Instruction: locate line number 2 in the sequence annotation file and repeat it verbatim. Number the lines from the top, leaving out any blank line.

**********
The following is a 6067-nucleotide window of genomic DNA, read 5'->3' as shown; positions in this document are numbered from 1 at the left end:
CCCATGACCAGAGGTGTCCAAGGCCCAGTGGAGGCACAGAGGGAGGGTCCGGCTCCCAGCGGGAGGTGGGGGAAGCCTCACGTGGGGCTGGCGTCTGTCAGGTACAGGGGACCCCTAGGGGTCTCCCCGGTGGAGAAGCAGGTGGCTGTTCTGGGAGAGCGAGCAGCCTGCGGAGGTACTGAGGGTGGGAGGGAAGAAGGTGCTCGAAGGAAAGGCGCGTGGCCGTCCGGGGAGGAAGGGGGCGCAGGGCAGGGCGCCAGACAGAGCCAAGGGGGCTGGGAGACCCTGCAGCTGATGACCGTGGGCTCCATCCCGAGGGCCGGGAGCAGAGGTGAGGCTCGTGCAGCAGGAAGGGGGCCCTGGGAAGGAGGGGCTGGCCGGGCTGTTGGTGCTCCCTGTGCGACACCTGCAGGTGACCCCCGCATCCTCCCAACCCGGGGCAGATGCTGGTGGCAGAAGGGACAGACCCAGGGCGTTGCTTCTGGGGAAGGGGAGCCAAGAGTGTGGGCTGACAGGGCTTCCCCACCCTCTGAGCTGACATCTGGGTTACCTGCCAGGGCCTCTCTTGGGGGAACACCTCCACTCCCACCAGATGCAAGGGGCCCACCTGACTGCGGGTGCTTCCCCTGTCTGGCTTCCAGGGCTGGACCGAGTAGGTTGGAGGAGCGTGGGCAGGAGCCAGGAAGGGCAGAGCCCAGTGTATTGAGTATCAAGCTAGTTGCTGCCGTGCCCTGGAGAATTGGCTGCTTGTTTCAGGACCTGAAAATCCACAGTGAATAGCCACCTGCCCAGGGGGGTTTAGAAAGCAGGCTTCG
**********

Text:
CCCATGACCAGAGGTGTCCAAGGCCCAGTGGAGGCACAGAGGGAGGGTCCGGCTCCCAGCGGGAGGTGGGGGAAGCCTCACGTGGGGCTGGCGTCTGTCAGGTACAGGGGACCCCTAGGGGTCTCCCCGGTGGAGAAGCAGGTGGCTGTTCTGGGAGAGCGAGCAGCCTGCGGAGGTACTGAGGGTGGGAGGGAAGAAGGTGCTCGAAGGAAAGGCGCGTGGCCGTCCGGGGAGGAAGGGGGCGCAGGGCAGGGCGCCAGACAGAGCCAAGGGGGCTGGGAGACCCTGCAGCTGATGACCGTGGGCTCCATCCCGAGGGCCGGGAGCAGAGGTGAGGCTCGTGCAGCAGGAAGGGGGCCCTGGGAAGGAGGGGCTGGCCGGGCTGTTGGTGCTCCCTGTGCGACACCTGCAGGTGACCCCCGCATCCTCCCAACCCGGGGCAGATGCTGGTGGCAGAAGGGACAGACCCAGGGCGTTGCTTCTGGGGAAGGGGAGCCAAGAGTGTGGGCTGACAGGGCTTCCCCACCCTCTGAGCTGACATCTGGGTTACCTGCCAGGGCCTCTCTTGGGGGAACACCTCCACTCCCACCAGATGCAAGGGGCCCACCTGACTGCGGGTGCTTCCCCTGTCTGGCTTCCAGGGCTGGACCGAGTAGGTTGGAGGAGCGTGGGCAGGAGCCAGGAAGGGCAGAGCCCAGTGTATTGAGTATCAAGCTAGTTGCTGCCGTGCCCTGGAGAATTGGCTGCTTGTTTCAGGACCTGAAAATCCACAGTGAATAGCCACCTGCCCAGGGGGGTTTAGAAAGCAGGCTTCG